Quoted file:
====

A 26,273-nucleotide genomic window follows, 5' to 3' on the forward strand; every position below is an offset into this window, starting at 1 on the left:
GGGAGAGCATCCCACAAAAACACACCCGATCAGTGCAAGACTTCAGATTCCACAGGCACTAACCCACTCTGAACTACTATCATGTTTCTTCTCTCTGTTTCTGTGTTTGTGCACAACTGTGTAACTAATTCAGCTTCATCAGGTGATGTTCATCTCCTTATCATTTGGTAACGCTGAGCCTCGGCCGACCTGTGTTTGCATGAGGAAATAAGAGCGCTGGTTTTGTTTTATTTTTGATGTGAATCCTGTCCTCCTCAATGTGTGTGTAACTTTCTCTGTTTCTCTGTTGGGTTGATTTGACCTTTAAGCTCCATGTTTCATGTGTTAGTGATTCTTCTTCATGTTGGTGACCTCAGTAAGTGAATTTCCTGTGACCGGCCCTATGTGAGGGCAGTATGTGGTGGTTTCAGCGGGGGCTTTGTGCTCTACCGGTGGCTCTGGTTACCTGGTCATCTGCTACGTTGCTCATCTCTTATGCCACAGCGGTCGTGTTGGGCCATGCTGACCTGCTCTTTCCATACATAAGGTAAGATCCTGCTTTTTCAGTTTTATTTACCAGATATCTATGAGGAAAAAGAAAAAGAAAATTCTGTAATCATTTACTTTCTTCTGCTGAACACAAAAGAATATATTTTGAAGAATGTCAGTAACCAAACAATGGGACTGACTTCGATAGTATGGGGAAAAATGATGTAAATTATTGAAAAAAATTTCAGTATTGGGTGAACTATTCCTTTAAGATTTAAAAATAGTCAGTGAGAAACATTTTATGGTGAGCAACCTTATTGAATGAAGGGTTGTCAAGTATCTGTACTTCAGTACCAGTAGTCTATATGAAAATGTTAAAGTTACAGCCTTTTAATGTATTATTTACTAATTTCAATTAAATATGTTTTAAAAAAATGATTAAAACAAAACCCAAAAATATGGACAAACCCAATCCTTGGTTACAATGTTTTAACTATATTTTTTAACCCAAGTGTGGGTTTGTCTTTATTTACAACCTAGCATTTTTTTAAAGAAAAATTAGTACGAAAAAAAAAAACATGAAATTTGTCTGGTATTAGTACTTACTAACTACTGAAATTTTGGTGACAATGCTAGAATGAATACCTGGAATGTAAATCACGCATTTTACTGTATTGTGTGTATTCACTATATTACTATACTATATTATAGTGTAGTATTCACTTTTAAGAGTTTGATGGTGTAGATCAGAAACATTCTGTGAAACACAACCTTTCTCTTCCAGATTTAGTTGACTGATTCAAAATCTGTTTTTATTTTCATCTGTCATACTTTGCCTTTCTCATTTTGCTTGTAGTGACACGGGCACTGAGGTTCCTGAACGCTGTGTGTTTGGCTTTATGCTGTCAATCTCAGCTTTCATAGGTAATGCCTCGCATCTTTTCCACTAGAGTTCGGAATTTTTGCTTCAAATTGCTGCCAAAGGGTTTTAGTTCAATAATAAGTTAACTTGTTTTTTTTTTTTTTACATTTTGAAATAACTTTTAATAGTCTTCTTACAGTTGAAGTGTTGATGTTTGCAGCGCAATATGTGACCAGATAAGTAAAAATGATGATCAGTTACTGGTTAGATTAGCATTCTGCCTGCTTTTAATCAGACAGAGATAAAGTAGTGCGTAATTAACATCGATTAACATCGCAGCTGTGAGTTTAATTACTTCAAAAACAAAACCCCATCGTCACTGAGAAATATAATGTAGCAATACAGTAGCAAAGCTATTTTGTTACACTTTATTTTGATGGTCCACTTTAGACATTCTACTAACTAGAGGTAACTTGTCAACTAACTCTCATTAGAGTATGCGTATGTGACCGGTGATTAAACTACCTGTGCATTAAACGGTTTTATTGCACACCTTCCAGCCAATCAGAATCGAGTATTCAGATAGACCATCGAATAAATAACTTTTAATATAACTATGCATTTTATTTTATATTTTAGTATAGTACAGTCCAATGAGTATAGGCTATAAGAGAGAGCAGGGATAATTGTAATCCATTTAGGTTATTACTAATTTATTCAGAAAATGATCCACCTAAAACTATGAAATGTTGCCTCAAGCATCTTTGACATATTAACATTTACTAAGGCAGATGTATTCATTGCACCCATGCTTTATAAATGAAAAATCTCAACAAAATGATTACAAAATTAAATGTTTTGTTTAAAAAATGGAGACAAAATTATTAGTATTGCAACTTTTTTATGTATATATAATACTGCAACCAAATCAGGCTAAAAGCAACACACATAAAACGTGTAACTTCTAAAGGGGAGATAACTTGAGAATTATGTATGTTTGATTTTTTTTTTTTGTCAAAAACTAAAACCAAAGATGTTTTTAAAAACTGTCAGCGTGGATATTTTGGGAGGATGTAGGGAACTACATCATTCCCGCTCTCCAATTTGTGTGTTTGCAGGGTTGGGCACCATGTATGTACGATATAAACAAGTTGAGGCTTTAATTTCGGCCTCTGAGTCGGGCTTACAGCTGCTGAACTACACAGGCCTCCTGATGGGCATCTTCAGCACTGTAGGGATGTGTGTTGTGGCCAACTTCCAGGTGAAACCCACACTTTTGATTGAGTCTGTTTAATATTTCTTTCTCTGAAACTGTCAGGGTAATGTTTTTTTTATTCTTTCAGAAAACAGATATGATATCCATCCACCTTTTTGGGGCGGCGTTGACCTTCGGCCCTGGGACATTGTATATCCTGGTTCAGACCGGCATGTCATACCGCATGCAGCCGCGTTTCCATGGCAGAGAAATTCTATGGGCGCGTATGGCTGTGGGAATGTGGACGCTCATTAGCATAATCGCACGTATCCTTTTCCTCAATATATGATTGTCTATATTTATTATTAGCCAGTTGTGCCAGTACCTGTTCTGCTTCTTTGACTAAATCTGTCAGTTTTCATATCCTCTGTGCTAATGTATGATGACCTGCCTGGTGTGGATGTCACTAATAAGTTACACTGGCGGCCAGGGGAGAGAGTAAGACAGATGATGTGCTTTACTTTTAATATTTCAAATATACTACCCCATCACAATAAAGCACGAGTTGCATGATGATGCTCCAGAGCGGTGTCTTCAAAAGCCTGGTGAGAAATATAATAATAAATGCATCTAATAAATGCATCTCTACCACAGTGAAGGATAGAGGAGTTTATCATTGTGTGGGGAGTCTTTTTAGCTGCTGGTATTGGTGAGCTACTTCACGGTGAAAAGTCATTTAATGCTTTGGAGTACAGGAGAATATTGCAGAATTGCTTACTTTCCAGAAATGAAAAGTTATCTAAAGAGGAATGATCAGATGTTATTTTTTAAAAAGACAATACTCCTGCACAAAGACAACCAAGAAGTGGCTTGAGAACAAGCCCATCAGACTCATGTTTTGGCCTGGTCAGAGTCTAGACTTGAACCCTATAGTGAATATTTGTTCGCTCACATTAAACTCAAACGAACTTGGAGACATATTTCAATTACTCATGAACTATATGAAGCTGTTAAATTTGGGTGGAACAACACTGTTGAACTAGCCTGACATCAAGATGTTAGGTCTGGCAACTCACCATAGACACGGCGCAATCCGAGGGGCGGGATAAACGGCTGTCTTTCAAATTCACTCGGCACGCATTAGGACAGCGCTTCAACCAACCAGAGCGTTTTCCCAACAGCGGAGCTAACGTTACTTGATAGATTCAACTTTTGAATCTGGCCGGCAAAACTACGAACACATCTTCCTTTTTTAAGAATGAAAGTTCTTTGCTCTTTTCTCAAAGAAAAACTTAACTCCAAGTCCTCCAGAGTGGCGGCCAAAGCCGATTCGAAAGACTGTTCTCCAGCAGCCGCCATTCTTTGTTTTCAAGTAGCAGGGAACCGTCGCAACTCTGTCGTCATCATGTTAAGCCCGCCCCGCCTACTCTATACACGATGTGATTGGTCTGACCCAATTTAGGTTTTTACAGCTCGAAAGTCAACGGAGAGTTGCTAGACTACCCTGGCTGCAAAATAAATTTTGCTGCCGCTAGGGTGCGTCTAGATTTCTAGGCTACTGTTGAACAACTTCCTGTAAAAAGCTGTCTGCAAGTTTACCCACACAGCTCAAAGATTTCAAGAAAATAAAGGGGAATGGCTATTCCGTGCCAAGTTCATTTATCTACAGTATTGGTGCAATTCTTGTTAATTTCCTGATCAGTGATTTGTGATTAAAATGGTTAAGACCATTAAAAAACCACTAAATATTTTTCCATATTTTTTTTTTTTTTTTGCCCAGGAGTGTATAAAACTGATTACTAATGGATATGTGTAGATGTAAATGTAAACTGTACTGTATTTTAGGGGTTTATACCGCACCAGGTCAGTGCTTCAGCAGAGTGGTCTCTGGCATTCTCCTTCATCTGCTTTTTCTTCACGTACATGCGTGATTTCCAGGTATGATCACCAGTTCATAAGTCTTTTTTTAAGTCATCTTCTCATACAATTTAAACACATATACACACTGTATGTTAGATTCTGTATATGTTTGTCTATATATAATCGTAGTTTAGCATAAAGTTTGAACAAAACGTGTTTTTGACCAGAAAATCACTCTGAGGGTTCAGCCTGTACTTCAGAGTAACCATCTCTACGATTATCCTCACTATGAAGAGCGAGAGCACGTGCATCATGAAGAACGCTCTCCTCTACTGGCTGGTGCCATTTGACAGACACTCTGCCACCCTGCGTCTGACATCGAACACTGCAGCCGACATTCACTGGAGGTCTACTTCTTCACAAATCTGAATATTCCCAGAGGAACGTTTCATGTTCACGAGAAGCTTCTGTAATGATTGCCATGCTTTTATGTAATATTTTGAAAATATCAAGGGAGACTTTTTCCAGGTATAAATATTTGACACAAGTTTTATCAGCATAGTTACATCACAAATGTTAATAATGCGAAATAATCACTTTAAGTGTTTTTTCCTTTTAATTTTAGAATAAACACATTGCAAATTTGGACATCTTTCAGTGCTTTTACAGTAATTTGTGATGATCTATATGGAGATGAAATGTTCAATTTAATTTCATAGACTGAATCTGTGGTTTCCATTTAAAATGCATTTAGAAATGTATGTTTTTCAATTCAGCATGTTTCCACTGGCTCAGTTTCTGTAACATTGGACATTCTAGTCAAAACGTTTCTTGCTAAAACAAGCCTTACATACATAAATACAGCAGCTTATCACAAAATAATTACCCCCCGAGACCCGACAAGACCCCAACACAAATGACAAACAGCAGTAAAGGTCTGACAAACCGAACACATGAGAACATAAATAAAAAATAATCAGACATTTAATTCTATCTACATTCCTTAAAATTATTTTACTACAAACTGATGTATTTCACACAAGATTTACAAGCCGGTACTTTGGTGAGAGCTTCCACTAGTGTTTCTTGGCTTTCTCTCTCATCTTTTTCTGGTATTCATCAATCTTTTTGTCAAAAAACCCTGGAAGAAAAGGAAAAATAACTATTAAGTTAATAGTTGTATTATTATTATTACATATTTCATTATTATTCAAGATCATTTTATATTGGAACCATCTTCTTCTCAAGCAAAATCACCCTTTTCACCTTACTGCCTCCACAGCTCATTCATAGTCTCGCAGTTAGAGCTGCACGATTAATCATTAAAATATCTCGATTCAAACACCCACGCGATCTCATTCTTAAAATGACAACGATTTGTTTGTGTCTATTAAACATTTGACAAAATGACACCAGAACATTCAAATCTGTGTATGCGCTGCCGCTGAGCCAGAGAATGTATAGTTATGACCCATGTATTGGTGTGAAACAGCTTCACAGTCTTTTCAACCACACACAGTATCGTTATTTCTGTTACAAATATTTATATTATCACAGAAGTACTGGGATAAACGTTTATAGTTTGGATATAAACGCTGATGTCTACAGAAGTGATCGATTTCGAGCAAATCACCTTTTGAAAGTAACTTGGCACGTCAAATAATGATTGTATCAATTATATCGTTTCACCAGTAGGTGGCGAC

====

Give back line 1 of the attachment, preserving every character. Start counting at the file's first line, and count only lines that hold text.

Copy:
A 26,273-nucleotide genomic window follows, 5' to 3' on the forward strand; every position below is an offset into this window, starting at 1 on the left: